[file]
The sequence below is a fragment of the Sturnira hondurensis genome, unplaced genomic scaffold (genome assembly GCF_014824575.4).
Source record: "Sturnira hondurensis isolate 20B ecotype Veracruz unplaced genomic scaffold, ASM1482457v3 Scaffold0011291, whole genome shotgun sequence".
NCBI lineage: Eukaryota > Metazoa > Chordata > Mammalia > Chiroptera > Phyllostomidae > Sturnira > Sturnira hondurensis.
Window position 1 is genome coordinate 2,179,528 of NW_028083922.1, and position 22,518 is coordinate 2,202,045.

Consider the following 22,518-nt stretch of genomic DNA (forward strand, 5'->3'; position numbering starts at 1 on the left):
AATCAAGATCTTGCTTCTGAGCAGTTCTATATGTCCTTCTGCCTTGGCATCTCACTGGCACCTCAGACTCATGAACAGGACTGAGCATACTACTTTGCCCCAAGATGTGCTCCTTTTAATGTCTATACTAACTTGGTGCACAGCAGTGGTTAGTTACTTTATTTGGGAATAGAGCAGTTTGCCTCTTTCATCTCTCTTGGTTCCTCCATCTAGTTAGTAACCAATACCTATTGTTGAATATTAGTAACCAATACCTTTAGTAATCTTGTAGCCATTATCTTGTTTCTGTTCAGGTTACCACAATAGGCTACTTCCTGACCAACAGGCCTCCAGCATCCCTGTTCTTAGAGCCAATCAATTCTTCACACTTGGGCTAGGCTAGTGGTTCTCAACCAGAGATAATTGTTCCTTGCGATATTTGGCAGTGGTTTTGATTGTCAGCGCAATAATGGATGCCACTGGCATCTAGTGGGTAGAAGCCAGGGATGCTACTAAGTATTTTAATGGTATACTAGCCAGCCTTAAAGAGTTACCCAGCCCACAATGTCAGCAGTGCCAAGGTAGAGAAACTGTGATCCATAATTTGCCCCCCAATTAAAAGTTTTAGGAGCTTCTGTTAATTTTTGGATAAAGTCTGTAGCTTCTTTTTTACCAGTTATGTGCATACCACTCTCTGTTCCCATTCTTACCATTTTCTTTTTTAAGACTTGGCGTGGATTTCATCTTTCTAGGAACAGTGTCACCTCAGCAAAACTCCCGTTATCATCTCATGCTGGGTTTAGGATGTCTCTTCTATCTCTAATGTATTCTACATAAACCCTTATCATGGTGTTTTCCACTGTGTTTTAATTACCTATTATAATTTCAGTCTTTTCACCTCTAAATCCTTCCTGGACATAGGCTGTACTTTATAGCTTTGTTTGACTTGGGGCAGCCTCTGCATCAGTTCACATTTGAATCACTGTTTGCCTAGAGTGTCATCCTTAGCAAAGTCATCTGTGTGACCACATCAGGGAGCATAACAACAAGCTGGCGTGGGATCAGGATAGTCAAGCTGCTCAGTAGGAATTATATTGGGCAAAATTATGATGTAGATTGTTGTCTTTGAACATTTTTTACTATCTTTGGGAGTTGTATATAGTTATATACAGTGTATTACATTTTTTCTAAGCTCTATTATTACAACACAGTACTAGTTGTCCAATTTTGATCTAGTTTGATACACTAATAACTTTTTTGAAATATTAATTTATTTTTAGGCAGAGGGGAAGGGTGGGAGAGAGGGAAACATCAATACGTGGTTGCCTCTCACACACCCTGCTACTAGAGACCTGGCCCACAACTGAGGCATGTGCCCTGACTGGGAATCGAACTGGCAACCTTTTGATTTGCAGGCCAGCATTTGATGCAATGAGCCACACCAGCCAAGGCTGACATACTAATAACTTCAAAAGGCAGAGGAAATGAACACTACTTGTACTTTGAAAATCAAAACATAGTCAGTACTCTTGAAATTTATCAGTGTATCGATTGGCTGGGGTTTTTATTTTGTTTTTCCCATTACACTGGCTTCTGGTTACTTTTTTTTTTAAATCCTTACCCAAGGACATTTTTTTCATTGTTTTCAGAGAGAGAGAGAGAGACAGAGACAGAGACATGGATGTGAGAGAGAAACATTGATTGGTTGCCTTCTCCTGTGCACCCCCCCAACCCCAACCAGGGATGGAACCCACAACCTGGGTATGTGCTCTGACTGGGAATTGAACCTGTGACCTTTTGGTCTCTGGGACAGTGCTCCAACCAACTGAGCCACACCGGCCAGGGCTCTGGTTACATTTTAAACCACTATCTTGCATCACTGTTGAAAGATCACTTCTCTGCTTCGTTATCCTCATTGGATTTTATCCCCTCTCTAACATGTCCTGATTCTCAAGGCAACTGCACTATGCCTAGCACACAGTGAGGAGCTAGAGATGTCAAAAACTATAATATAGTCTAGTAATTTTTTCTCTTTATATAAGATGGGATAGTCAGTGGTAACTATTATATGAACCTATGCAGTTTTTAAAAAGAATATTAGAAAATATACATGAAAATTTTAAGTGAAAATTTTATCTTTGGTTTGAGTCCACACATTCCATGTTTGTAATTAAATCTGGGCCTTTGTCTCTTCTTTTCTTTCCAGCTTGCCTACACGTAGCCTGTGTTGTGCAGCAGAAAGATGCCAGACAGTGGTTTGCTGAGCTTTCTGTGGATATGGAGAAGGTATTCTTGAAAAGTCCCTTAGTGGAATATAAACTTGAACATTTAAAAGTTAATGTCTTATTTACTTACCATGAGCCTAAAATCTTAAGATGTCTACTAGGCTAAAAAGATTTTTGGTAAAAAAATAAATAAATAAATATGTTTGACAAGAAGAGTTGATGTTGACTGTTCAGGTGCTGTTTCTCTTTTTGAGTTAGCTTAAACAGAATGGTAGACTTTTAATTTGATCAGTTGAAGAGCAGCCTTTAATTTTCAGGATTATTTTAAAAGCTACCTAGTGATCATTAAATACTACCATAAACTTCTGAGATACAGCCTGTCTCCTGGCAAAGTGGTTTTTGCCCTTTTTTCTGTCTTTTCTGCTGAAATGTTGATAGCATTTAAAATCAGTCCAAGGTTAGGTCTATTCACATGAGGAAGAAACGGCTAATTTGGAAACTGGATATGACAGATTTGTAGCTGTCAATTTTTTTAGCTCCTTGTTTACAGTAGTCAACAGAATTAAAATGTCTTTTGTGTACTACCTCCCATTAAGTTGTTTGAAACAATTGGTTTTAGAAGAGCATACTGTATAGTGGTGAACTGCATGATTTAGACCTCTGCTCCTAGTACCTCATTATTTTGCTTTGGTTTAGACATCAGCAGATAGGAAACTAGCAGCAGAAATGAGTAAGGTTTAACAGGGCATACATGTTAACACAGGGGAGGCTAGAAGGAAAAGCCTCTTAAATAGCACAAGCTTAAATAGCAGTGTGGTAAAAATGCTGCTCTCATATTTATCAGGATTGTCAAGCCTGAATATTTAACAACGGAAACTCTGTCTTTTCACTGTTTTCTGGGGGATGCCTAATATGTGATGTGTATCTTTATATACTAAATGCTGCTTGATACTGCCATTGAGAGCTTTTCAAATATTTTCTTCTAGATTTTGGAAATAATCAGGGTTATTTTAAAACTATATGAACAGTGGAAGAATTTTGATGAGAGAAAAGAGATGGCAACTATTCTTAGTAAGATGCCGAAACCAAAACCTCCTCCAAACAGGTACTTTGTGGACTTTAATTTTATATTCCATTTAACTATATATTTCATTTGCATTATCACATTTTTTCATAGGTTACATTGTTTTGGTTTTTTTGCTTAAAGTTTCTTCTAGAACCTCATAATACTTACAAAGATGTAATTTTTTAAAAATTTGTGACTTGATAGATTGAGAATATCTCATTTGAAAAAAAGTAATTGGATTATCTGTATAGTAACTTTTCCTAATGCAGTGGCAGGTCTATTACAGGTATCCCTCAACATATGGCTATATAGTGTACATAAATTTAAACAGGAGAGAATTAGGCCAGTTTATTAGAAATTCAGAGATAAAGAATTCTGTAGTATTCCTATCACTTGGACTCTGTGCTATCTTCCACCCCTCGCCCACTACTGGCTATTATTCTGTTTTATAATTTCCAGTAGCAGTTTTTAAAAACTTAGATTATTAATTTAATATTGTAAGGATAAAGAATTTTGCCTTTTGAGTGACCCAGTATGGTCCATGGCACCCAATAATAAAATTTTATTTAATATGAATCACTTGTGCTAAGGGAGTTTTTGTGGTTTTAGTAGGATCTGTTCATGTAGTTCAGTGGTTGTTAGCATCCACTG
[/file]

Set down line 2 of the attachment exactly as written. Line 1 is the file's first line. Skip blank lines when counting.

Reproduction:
Source record: "Sturnira hondurensis isolate 20B ecotype Veracruz unplaced genomic scaffold, ASM1482457v3 Scaffold0011291, whole genome shotgun sequence".